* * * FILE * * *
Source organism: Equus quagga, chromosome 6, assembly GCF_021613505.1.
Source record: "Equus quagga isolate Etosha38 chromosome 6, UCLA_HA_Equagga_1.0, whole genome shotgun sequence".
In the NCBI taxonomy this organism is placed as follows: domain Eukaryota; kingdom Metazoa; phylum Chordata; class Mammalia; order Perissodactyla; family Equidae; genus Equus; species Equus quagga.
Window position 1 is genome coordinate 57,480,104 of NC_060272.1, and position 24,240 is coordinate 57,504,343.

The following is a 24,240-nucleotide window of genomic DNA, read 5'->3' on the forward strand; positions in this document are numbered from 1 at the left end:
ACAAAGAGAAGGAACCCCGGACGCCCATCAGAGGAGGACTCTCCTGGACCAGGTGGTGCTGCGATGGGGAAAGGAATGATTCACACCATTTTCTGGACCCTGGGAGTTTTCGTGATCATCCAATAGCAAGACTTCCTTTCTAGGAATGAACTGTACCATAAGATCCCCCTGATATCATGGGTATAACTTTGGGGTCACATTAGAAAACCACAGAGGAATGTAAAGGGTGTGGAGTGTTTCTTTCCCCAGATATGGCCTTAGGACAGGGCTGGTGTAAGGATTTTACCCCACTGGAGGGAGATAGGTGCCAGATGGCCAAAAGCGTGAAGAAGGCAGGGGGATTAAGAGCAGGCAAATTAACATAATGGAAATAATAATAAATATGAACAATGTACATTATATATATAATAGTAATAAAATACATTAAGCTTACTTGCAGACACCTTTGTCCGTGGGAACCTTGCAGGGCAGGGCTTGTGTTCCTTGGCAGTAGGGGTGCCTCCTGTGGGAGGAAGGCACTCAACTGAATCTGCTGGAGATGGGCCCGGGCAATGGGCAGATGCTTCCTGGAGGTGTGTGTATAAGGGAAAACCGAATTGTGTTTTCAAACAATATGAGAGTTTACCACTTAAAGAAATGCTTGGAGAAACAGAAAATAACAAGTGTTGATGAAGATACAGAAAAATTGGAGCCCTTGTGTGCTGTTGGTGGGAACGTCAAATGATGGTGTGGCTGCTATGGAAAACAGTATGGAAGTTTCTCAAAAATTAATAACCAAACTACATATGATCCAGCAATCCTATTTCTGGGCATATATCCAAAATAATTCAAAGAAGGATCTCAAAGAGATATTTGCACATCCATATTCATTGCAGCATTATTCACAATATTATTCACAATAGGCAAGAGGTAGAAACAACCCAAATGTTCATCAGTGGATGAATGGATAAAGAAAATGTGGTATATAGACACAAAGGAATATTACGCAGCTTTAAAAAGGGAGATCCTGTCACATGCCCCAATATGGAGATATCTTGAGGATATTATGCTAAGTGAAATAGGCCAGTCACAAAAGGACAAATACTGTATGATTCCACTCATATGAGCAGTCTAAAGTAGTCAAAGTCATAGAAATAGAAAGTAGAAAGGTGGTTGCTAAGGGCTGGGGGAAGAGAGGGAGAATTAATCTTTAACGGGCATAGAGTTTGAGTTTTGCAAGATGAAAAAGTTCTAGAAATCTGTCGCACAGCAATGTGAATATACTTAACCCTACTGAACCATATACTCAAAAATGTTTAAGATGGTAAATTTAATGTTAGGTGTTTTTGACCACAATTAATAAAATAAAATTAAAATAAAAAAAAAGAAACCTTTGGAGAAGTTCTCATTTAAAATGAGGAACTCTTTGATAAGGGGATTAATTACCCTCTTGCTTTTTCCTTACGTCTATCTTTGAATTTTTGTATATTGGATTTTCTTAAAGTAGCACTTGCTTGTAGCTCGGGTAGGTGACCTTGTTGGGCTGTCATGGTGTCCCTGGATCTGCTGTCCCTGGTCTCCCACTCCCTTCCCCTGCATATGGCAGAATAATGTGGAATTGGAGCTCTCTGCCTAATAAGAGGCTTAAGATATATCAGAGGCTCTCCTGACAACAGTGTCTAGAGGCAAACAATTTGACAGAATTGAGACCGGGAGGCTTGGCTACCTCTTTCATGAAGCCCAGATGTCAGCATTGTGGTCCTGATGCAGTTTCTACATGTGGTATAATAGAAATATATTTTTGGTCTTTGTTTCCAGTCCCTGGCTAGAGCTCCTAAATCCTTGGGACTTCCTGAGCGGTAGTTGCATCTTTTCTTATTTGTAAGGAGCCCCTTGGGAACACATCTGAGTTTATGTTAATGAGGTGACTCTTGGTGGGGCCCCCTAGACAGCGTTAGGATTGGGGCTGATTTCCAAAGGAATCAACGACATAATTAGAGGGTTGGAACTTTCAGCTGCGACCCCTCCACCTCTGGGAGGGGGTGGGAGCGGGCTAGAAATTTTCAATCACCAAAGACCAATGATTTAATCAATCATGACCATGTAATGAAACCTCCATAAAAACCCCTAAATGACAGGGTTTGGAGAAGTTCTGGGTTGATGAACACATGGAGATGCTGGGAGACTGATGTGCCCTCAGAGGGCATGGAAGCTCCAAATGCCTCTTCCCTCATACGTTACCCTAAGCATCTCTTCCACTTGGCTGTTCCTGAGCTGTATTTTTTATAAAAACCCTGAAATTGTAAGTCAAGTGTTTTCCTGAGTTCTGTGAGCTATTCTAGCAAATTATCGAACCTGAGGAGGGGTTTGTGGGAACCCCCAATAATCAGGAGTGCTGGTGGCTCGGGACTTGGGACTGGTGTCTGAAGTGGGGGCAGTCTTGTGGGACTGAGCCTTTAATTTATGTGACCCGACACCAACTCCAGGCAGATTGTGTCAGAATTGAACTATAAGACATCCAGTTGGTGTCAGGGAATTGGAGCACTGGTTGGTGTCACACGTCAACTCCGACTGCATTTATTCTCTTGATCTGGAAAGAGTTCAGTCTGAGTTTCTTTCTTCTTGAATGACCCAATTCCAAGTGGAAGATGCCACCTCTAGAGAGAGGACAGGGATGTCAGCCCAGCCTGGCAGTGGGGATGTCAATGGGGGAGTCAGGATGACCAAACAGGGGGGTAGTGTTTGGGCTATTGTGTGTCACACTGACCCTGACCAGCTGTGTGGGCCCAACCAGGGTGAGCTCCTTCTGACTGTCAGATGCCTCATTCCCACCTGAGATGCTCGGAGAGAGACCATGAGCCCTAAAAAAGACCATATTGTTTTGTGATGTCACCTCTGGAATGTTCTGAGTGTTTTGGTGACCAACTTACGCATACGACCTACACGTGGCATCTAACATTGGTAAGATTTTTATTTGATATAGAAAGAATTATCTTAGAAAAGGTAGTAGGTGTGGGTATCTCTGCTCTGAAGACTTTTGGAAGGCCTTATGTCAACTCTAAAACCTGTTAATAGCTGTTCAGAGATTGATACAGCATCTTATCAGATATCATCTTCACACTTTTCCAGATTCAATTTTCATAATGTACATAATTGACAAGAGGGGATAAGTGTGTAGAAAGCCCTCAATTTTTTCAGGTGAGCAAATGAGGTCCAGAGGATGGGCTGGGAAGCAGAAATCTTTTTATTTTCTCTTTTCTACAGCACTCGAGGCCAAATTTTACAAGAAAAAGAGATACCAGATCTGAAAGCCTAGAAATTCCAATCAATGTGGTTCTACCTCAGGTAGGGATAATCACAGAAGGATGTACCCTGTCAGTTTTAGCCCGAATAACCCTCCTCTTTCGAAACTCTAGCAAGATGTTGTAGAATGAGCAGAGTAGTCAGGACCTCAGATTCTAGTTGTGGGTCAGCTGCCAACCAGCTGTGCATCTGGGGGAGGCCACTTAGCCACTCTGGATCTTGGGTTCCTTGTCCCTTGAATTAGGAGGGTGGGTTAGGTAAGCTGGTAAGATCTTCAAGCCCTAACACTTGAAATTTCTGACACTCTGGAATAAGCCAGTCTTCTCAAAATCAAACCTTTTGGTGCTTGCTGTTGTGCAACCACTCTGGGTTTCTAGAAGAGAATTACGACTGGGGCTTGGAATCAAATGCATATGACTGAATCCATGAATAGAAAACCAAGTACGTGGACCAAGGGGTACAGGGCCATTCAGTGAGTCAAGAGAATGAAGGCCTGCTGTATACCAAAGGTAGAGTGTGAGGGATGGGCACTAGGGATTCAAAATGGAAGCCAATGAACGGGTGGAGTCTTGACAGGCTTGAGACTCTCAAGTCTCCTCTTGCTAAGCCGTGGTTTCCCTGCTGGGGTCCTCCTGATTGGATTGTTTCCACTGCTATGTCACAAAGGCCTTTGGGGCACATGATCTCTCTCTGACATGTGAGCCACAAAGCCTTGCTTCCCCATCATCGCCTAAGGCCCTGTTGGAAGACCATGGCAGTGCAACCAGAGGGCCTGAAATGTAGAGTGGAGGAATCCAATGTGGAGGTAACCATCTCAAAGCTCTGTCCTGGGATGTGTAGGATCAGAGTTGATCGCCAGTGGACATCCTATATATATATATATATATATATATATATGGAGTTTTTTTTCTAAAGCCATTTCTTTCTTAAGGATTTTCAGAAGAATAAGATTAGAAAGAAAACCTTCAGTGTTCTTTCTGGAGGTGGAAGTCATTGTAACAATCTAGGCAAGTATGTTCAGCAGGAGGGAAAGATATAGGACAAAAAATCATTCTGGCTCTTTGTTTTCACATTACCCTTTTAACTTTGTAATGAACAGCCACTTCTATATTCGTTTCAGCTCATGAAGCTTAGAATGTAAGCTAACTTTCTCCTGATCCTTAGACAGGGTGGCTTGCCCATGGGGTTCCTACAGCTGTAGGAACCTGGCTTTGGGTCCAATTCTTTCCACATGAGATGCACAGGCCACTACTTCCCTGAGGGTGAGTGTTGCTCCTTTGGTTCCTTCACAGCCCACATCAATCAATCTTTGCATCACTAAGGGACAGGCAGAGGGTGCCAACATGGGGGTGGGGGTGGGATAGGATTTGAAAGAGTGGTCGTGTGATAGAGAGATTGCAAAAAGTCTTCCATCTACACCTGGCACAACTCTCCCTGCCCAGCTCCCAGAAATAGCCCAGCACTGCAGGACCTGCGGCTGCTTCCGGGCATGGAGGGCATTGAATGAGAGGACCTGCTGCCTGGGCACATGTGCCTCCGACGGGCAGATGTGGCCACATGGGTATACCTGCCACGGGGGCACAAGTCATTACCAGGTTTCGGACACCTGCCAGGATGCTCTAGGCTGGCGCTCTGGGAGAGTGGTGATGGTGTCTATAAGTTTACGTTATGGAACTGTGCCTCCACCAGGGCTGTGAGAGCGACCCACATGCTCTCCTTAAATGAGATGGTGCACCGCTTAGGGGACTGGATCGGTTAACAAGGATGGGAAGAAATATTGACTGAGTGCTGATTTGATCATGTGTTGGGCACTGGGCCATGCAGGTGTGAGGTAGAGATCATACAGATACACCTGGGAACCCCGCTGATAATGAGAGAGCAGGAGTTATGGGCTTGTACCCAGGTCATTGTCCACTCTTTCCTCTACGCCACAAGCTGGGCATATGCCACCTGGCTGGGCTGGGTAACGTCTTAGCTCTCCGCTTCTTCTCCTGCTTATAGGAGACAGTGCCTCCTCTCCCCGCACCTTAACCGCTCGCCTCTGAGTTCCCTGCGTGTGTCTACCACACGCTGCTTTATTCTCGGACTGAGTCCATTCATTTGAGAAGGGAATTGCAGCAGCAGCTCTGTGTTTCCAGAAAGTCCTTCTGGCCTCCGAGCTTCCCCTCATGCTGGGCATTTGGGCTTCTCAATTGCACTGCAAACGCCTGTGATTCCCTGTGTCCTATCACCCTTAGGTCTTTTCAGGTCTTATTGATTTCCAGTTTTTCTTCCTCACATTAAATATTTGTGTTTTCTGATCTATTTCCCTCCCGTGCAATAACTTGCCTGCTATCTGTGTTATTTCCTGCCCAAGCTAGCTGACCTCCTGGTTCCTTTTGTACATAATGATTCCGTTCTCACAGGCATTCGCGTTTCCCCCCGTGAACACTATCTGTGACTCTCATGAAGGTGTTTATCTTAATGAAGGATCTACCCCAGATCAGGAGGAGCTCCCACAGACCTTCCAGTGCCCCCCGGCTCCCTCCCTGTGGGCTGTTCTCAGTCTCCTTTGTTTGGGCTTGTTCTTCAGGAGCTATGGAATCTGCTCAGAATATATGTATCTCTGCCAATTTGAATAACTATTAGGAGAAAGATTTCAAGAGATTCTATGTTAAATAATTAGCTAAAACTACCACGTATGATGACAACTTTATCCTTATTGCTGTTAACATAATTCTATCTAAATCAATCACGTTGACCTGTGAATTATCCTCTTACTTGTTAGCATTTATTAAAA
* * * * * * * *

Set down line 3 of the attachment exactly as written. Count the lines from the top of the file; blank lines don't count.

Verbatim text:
In the NCBI taxonomy this organism is placed as follows: domain Eukaryota; kingdom Metazoa; phylum Chordata; class Mammalia; order Perissodactyla; family Equidae; genus Equus; species Equus quagga.